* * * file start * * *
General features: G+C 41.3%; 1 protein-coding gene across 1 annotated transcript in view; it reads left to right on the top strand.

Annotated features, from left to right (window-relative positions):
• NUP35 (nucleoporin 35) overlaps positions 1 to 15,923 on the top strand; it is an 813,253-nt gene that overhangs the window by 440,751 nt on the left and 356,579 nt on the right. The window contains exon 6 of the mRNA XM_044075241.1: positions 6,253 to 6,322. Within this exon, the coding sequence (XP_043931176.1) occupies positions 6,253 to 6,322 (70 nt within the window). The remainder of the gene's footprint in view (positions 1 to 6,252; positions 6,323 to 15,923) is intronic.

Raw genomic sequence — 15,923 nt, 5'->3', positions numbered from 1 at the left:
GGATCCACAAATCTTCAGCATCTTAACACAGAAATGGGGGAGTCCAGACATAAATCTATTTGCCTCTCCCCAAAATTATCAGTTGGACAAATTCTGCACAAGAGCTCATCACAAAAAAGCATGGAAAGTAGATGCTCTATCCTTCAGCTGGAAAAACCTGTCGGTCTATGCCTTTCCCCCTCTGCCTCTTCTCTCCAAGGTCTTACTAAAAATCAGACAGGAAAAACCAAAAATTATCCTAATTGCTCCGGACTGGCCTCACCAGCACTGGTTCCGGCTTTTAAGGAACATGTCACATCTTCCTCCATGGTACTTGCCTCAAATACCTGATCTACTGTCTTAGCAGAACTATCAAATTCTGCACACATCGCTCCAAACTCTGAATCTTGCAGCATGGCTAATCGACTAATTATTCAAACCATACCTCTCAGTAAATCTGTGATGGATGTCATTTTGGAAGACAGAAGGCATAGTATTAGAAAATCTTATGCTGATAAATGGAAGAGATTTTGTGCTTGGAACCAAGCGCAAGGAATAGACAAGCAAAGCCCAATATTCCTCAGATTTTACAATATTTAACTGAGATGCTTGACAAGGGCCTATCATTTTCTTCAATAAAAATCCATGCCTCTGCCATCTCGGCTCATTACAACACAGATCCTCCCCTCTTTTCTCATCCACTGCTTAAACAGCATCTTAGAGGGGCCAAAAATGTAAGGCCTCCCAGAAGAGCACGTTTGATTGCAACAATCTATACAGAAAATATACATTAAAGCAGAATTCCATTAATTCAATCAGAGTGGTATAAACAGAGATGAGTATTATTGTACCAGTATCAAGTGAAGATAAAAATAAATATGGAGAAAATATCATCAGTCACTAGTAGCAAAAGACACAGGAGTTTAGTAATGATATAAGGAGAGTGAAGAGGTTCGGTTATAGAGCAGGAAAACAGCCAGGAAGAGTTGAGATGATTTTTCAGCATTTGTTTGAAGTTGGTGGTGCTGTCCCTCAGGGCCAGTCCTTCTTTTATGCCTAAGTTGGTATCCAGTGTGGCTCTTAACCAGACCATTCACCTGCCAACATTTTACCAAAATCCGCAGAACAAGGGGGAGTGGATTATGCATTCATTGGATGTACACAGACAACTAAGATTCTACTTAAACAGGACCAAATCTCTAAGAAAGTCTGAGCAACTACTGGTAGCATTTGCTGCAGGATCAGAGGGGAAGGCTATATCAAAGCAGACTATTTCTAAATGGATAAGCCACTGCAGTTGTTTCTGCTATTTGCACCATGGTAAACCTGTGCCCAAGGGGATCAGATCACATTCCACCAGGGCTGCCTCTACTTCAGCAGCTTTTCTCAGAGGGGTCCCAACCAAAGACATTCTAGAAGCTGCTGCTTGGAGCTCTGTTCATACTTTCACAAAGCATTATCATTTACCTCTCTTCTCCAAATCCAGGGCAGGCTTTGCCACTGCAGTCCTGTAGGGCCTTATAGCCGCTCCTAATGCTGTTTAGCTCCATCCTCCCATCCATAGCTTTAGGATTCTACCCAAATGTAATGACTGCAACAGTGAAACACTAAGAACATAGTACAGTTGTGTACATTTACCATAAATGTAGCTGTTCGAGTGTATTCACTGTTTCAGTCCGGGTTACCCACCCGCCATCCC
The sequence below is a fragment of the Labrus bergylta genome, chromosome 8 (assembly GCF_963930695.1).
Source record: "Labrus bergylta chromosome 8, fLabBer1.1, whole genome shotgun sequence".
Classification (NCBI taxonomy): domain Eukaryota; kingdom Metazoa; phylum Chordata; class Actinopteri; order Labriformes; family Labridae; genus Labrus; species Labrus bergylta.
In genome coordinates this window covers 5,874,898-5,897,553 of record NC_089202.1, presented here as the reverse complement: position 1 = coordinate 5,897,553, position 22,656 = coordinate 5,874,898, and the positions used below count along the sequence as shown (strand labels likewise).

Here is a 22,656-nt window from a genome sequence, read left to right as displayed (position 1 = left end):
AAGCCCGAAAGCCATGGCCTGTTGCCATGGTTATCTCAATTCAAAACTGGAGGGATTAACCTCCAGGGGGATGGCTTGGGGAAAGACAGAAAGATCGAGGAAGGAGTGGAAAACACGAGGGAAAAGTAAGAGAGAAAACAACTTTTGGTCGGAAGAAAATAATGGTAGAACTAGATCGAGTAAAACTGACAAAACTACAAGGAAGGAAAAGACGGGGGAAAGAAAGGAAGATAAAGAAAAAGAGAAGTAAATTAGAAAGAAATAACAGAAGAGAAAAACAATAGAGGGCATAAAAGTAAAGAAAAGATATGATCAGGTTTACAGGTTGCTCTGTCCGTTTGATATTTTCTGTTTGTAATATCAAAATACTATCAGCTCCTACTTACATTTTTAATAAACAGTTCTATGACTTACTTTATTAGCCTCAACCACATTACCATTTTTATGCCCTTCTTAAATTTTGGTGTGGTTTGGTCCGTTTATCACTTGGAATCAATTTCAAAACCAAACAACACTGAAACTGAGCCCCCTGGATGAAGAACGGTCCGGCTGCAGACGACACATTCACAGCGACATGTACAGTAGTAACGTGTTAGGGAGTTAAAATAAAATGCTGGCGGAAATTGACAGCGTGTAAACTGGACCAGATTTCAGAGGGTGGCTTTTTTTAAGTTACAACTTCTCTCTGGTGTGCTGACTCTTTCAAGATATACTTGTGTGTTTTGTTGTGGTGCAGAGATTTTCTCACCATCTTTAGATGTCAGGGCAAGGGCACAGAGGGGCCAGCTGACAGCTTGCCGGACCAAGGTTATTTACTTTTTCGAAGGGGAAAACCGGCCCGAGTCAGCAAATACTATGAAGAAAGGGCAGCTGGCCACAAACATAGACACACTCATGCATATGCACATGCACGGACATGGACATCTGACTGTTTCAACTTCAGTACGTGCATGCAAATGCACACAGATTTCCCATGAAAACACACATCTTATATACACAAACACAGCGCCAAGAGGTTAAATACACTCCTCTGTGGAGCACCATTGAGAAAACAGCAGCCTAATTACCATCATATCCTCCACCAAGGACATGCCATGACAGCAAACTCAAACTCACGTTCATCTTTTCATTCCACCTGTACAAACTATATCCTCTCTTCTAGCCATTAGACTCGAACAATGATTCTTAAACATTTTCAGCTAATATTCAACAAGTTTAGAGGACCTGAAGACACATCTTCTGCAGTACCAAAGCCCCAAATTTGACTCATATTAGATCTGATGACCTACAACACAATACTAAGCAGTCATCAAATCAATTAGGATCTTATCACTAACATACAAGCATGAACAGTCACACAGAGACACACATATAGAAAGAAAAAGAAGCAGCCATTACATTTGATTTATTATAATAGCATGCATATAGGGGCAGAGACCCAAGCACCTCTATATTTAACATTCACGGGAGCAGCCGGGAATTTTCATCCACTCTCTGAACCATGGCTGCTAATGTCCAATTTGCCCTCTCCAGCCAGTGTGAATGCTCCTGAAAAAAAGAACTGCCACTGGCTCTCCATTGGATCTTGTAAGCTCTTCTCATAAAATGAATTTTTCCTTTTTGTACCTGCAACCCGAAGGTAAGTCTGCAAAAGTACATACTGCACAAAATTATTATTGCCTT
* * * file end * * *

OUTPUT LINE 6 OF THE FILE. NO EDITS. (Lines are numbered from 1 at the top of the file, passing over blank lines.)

The sequence below is a fragment of the Labrus bergylta genome, chromosome 8 (assembly GCF_963930695.1).